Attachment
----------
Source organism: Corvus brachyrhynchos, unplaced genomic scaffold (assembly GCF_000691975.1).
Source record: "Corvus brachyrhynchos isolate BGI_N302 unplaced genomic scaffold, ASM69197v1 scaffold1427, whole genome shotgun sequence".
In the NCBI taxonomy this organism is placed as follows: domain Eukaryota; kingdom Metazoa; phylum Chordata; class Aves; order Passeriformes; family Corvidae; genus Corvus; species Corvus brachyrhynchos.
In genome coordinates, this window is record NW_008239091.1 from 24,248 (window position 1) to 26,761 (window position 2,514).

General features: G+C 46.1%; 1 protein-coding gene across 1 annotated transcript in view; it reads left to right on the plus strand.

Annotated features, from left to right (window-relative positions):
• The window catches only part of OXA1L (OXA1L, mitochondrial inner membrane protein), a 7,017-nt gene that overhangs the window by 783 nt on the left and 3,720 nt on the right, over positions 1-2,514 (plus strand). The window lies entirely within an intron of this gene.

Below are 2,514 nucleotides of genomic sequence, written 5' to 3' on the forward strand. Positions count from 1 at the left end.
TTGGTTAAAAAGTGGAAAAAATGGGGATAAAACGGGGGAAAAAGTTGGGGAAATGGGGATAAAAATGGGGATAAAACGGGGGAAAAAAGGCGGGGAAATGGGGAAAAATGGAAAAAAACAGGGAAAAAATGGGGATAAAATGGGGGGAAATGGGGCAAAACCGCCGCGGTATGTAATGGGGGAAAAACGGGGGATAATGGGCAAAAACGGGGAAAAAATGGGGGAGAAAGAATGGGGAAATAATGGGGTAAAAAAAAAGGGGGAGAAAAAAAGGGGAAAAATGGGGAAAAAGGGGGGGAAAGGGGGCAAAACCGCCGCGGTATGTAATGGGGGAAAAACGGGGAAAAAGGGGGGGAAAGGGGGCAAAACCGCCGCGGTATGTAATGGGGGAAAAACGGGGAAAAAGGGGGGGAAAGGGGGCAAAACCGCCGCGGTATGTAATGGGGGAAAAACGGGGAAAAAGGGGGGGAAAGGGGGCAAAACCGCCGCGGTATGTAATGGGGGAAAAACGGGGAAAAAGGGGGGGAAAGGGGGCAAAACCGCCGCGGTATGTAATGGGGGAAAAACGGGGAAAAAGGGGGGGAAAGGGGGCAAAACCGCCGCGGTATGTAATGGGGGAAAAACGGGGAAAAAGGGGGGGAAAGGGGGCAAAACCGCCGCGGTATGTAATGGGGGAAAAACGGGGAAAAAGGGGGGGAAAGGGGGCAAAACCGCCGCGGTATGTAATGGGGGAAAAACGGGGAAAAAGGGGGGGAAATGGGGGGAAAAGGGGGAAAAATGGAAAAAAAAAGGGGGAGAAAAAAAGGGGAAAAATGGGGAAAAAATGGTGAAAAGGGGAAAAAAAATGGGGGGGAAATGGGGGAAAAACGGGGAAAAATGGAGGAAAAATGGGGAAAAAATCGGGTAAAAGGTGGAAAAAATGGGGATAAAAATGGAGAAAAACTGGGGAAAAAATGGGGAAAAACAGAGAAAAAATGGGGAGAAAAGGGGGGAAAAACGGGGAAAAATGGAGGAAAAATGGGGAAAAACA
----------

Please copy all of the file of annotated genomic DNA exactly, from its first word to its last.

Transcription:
Source organism: Corvus brachyrhynchos, unplaced genomic scaffold (assembly GCF_000691975.1).
Source record: "Corvus brachyrhynchos isolate BGI_N302 unplaced genomic scaffold, ASM69197v1 scaffold1427, whole genome shotgun sequence".
In the NCBI taxonomy this organism is placed as follows: domain Eukaryota; kingdom Metazoa; phylum Chordata; class Aves; order Passeriformes; family Corvidae; genus Corvus; species Corvus brachyrhynchos.
In genome coordinates, this window is record NW_008239091.1 from 24,248 (window position 1) to 26,761 (window position 2,514).

General features: G+C 46.1%; 1 protein-coding gene across 1 annotated transcript in view; it reads left to right on the plus strand.

Annotated features, from left to right (window-relative positions):
• The window catches only part of OXA1L (OXA1L, mitochondrial inner membrane protein), a 7,017-nt gene that overhangs the window by 783 nt on the left and 3,720 nt on the right, over positions 1-2,514 (plus strand). The window lies entirely within an intron of this gene.

Below are 2,514 nucleotides of genomic sequence, written 5' to 3' on the forward strand. Positions count from 1 at the left end.
TTGGTTAAAAAGTGGAAAAAATGGGGATAAAACGGGGGAAAAAGTTGGGGAAATGGGGATAAAAATGGGGATAAAACGGGGGAAAAAAGGCGGGGAAATGGGGAAAAATGGAAAAAAACAGGGAAAAAATGGGGATAAAATGGGGGGAAATGGGGCAAAACCGCCGCGGTATGTAATGGGGGAAAAACGGGGGATAATGGGCAAAAACGGGGAAAAAATGGGGGAGAAAGAATGGGGAAATAATGGGGTAAAAAAAAAGGGGGAGAAAAAAAGGGGAAAAATGGGGAAAAAGGGGGGGAAAGGGGGCAAAACCGCCGCGGTATGTAATGGGGGAAAAACGGGGAAAAAGGGGGGGAAAGGGGGCAAAACCGCCGCGGTATGTAATGGGGGAAAAACGGGGAAAAAGGGGGGGAAAGGGGGCAAAACCGCCGCGGTATGTAATGGGGGAAAAACGGGGAAAAAGGGGGGGAAAGGGGGCAAAACCGCCGCGGTATGTAATGGGGGAAAAACGGGGAAAAAGGGGGGGAAAGGGGGCAAAACCGCCGCGGTATGTAATGGGGGAAAAACGGGGAAAAAGGGGGGGAAAGGGGGCAAAACCGCCGCGGTATGTAATGGGGGAAAAACGGGGAAAAAGGGGGGGAAAGGGGGCAAAACCGCCGCGGTATGTAATGGGGGAAAAACGGGGAAAAAGGGGGGGAAAGGGGGCAAAACCGCCGCGGTATGTAATGGGGGAAAAACGGGGAAAAAGGGGGGGAAATGGGGGGAAAAGGGGGAAAAATGGAAAAAAAAAGGGGGAGAAAAAAAGGGGAAAAATGGGGAAAAAATGGTGAAAAGGGGAAAAAAAATGGGGGGGAAATGGGGGAAAAACGGGGAAAAATGGAGGAAAAATGGGGAAAAAATCGGGTAAAAGGTGGAAAAAATGGGGATAAAAATGGAGAAAAACTGGGGAAAAAATGGGGAAAAACAGAGAAAAAATGGGGAGAAAAGGGGGGAAAAACGGGGAAAAATGGAGGAAAAATGGGGAAAAACA